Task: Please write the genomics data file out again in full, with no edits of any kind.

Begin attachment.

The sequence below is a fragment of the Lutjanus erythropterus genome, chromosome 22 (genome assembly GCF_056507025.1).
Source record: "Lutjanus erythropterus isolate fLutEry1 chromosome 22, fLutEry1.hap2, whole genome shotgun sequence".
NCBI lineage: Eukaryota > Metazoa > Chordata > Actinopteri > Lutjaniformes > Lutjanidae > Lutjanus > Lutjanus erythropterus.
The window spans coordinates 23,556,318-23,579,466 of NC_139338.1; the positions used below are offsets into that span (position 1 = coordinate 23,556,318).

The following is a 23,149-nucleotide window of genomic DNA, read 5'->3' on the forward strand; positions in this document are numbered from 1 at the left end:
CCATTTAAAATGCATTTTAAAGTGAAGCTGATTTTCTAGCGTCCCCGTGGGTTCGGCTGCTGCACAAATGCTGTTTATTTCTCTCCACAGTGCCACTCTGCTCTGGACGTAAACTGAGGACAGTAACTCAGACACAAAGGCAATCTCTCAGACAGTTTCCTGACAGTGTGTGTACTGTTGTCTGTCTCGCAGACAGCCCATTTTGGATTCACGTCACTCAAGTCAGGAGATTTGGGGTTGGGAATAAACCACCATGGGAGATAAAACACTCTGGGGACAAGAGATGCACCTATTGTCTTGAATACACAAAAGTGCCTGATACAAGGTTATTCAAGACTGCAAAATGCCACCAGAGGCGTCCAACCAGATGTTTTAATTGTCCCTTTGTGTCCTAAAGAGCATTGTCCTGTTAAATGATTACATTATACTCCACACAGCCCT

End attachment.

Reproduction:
The sequence below is a fragment of the Lutjanus erythropterus genome, chromosome 22 (genome assembly GCF_056507025.1).
Source record: "Lutjanus erythropterus isolate fLutEry1 chromosome 22, fLutEry1.hap2, whole genome shotgun sequence".
NCBI lineage: Eukaryota > Metazoa > Chordata > Actinopteri > Lutjaniformes > Lutjanidae > Lutjanus > Lutjanus erythropterus.
The window spans coordinates 23,556,318-23,579,466 of NC_139338.1; the positions used below are offsets into that span (position 1 = coordinate 23,556,318).

The following is a 23,149-nucleotide window of genomic DNA, read 5'->3' on the forward strand; positions in this document are numbered from 1 at the left end:
CCATTTAAAATGCATTTTAAAGTGAAGCTGATTTTCTAGCGTCCCCGTGGGTTCGGCTGCTGCACAAATGCTGTTTATTTCTCTCCACAGTGCCACTCTGCTCTGGACGTAAACTGAGGACAGTAACTCAGACACAAAGGCAATCTCTCAGACAGTTTCCTGACAGTGTGTGTACTGTTGTCTGTCTCGCAGACAGCCCATTTTGGATTCACGTCACTCAAGTCAGGAGATTTGGGGTTGGGAATAAACCACCATGGGAGATAAAACACTCTGGGGACAAGAGATGCACCTATTGTCTTGAATACACAAAAGTGCCTGATACAAGGTTATTCAAGACTGCAAAATGCCACCAGAGGCGTCCAACCAGATGTTTTAATTGTCCCTTTGTGTCCTAAAGAGCATTGTCCTGTTAAATGATTACATTATACTCCACACAGCCCT